Nor does the common perception of relation between natural things and spiritual stop here with objects which bear directly the imprint of our hands. We look out upon a soft spring day, when everything is blossoming with beauty; and the sweet air and sunshine and bright colors and gay songs touch a chord of sympathy in our own hearts. They awaken a peaceful delight. There is some relation between this vernal beauty and human happiness. We express it by saying that the day, as well as we, is peaceful; that the colors and the songs are cheerful. Again, we look upon a storm and destructive torrents, and we call them fierce and cruel. In a word, we perceive a relation between these things of nature which we had no part in making, which in no direct way bear the imprint of our hand, and the feelings and thoughts of our own hearts.
This is a curious fact. How shall we account for it? We come into this natural world and find evidences of human presence before us. It is almost as if in a wild, untrodden wood we came upon signs of human habitation. It is very favorable to our comfort and happiness in this world that this is so, that we find all earthly objects adapted to our physical wants, and also of a quality to touch responsive chords in our hearts and minds. This human quality of nature is not an accident, but of purpose. It is nothing less than the imprint of the Creator's Divine-human hand, modified into more and less perfect forms, and even perverted into evil forms, by the heavenly and the infernal channels through which spiritual forces reach this world of matter.
Every object of nature, every phenomenon, is as a smile on nature's face, or a tear, or a tone of nature's voice which embodies to us feelings and thoughts within. Every one is an effect which invites us to trace it back to its cause in the world of human mind and originally in the Lord Himself.
The common perception of a relation between natural objects in the world about us and spiritual things within ourselves, the perception that they are indeed the same things on different planes of life, leads us every day to call natural and spiritual things by the same names, and to describe their qualities by the same terms. We speak, for example, of a lofty mountain, or a lofty ambition; a low place, or a low motive. So we use the word hard — either a hard rock, or a hard saying; a tender leaf, or a tender feeling; a rough country, or rough people; a warm day, or a warm heart; a cold winter, or a cold reception. So we say that both plants and ideas grow; that both bear fruit.
It is to be noted in all such cases that the word is used first of natural things and natural qualities; that it gets its clear, definite meaning from what we see and hear and feel, and that it is afterwards borrowed to describe spiritual things and qualities which we perceive to be analogous to the natural. The fact is that all words used of mental things gained their definite meaning in application to natural objects, and were borrowed for the higher use. It amounts to saying that we gain from nature the impressions which give us our only distinct ideas of spiritual things. Could we not see and feel natural height and depth, we could not conceive of spiritual exaltation and depression. The idea of a spiritual quality is derived from nature, and the term used to describe it is borrowed from nature.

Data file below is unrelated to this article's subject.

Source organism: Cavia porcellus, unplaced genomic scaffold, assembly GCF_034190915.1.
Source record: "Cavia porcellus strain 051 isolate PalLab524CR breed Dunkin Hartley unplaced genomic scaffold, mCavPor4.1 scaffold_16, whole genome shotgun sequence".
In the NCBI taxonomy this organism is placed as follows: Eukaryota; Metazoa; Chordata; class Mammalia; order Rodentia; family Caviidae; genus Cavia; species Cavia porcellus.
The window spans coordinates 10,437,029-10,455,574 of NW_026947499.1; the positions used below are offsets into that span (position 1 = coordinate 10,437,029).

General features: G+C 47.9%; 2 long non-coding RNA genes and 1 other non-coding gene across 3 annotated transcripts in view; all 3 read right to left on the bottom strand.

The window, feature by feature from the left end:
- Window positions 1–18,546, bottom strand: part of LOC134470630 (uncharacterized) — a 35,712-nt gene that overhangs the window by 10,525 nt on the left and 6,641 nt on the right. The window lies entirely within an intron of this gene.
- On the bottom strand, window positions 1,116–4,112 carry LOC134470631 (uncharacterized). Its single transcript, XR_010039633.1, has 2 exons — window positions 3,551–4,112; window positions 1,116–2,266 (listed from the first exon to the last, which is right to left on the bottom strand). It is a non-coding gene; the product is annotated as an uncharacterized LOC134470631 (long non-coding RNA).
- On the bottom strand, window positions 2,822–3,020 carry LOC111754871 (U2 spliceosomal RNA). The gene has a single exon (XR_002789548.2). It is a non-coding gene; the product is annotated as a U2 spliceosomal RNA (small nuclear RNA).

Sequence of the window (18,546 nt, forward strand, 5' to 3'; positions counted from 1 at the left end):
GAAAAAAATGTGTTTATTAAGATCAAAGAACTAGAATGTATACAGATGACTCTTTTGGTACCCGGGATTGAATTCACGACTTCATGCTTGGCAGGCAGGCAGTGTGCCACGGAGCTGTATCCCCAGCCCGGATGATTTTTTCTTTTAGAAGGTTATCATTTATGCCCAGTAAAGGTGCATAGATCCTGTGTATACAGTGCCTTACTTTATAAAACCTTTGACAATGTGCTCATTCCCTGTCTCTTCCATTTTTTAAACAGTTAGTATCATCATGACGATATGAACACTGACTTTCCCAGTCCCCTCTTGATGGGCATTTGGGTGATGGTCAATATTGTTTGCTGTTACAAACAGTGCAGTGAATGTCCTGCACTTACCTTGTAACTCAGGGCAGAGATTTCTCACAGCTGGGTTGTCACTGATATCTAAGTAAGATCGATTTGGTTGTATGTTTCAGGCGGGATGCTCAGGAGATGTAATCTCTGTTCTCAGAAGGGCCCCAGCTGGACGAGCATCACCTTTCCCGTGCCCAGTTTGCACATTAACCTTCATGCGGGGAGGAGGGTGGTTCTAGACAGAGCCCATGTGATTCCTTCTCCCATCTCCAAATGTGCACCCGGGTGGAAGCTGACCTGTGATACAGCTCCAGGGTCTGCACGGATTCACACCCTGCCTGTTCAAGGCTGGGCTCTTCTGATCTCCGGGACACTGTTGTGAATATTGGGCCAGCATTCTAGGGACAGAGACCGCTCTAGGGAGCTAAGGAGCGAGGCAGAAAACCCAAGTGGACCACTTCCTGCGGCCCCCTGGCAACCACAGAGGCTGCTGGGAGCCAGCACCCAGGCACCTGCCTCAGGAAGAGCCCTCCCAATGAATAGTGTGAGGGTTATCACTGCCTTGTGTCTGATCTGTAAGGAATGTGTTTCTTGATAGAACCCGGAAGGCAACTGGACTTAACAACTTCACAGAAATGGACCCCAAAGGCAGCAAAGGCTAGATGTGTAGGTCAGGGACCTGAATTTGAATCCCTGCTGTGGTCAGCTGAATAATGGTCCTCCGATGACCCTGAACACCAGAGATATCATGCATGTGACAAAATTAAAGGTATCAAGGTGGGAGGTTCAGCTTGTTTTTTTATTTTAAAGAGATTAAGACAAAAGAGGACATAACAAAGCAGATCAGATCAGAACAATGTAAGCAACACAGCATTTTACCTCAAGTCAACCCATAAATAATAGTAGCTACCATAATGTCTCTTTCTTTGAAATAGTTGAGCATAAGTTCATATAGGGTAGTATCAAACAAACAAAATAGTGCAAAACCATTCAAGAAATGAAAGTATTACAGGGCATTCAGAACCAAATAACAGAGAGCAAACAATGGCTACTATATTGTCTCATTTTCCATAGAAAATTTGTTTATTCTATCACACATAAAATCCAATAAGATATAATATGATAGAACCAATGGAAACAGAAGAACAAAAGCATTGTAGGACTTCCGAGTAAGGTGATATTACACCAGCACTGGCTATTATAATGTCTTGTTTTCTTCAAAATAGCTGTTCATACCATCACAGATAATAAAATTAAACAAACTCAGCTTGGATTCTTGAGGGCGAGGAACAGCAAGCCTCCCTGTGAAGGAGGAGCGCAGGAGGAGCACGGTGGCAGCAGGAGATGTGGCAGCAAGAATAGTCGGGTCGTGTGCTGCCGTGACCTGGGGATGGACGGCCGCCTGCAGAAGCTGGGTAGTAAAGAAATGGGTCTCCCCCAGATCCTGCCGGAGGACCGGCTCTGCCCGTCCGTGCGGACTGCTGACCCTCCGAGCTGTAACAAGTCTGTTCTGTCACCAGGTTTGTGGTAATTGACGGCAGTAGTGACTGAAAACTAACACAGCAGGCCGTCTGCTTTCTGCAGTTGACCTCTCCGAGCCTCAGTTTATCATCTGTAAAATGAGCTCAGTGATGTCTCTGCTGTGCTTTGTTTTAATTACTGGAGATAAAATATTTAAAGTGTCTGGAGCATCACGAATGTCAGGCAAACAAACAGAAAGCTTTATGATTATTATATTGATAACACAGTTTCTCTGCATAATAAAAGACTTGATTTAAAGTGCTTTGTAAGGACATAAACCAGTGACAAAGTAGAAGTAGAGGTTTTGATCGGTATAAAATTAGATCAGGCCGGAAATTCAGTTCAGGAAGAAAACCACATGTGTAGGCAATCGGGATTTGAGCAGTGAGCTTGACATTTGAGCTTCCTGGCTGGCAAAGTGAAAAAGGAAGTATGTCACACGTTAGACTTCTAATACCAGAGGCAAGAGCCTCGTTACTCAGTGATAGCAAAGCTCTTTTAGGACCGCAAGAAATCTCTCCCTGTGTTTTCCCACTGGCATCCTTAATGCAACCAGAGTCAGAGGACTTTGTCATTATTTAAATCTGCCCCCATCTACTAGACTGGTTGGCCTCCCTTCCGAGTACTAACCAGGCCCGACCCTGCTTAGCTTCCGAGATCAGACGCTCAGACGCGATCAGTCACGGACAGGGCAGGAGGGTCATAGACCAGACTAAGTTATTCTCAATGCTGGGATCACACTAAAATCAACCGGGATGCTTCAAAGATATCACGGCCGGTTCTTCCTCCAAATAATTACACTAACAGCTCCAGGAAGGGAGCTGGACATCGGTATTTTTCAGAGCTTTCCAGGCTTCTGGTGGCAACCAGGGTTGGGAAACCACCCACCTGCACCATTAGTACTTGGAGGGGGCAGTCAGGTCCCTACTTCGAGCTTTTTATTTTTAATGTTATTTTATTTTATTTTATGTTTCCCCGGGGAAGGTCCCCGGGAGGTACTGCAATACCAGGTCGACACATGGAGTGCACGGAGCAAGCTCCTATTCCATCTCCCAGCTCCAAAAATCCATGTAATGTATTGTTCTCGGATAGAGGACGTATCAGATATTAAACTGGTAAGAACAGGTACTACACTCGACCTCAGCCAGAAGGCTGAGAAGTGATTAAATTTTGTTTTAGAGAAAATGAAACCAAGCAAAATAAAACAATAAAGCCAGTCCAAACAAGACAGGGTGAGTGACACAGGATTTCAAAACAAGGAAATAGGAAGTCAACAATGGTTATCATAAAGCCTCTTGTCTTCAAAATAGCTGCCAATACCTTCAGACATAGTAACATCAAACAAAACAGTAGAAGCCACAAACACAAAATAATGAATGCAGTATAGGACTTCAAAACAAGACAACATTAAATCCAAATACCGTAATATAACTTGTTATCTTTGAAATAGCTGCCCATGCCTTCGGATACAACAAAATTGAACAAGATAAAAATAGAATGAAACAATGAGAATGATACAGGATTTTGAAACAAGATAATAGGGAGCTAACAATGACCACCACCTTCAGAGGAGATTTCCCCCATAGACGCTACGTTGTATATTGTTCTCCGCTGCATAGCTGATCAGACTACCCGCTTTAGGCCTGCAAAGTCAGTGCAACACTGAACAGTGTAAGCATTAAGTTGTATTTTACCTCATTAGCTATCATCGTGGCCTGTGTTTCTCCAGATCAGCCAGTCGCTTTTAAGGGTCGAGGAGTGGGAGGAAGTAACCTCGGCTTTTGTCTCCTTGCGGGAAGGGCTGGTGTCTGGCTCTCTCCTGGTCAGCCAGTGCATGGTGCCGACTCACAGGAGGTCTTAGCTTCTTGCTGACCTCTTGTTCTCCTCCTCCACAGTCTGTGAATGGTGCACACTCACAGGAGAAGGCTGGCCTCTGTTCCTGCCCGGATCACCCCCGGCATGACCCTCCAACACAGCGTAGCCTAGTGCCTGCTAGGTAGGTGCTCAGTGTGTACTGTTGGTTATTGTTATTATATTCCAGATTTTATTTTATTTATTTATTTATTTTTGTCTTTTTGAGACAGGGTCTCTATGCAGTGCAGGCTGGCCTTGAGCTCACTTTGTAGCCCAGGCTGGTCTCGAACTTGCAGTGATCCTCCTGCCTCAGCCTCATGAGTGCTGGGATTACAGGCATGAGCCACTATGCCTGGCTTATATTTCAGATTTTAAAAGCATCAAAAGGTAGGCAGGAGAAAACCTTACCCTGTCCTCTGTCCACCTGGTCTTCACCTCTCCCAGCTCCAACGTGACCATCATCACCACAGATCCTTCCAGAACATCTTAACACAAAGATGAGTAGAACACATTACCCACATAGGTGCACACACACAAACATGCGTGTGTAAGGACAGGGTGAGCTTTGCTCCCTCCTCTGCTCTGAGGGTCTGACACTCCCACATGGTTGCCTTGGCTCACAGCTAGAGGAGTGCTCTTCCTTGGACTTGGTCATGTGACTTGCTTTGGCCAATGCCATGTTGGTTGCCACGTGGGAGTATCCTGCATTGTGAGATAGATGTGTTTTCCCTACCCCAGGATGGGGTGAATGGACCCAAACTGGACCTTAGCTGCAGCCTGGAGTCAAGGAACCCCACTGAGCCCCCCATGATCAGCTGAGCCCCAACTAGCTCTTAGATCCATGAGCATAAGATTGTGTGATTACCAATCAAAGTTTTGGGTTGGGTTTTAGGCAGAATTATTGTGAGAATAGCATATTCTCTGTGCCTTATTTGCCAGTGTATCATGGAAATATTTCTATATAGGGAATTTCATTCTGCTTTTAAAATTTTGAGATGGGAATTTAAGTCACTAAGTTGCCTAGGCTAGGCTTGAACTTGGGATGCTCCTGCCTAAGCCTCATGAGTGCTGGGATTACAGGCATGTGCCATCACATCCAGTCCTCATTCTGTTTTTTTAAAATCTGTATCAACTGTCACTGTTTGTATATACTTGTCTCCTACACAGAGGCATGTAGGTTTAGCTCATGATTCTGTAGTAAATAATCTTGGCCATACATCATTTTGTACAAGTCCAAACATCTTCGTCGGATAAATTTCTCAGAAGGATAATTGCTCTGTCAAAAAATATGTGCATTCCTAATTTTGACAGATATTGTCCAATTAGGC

If we went far in this study of words we should find many which in their origin gained their meaning from nature, but are now losing, or have quite lost, that association, and are used only of spiritual and mental things. An example of a word in the state of transition is inspire. The Roman boy may have inspired his foot-ball, and even Pope and Shakespeare inspired their instruments of music; but we inspire chiefly things of feeling and thought. The word spirit has in common speech quite passed over from the thought of breath or wind to that of the inner world with its mental forces and phenomena. So also we would hardly speak of fundamental stones, though we do of fundamental principles. We do not to-day despise the prospect from a mountain, though we do look down upon it. A word used apparently with a spiritual meaning only, is really no exception to the rule, but always, in its root, gained its meaning from nature, and was borrowed to describe what is spiritual.
The study of correspondences is of supreme importance, for as fast as we can learn to see in natural phenomena their spiritual cause and meaning we shall delight to turn to the parables of the Bible — for all its chapters are parables — and to read there, in this same language, of heaven and the Lord.
Our guide and authority in the interpretation of the Word by the knowledge of correspondences is the revelation of its spiritual meaning given by the Lord through the writings of Emanuel Swedenborg. We find in these writings explicit instruction in regard to the spiritual meaning of certain books of the Word and of very many scattered passages, and a direct statement of the correspondence of many objects which is a guide to the spiritual meaning of all passages of the
Word where those objects are named. It is however most desirable in the study of correspondences to avoid the mistake of thinking that correspondence is artificial and arbitrary, and to learn to see the living relation between the natural and the spiritual objects which correspond to each other. We therefore appeal first to the almost instinctive perception that the object or phenomenon which we are studying has relation to some state or activity of the rnind, a relation to which common speech often bears witness. This perception we seek to make more full and exact, using as our guide the statements of Swedenborg of the correspondence of the natural object in question. Then we turn to the Word for illustration of the use of our newly-discovered symbol, and by its help draw beautiful and helpful spiritual Chapters, as many as we are able. (H. H. 89-91, 103-115; A. E. 1080-1082; T. C. R. 201-208.)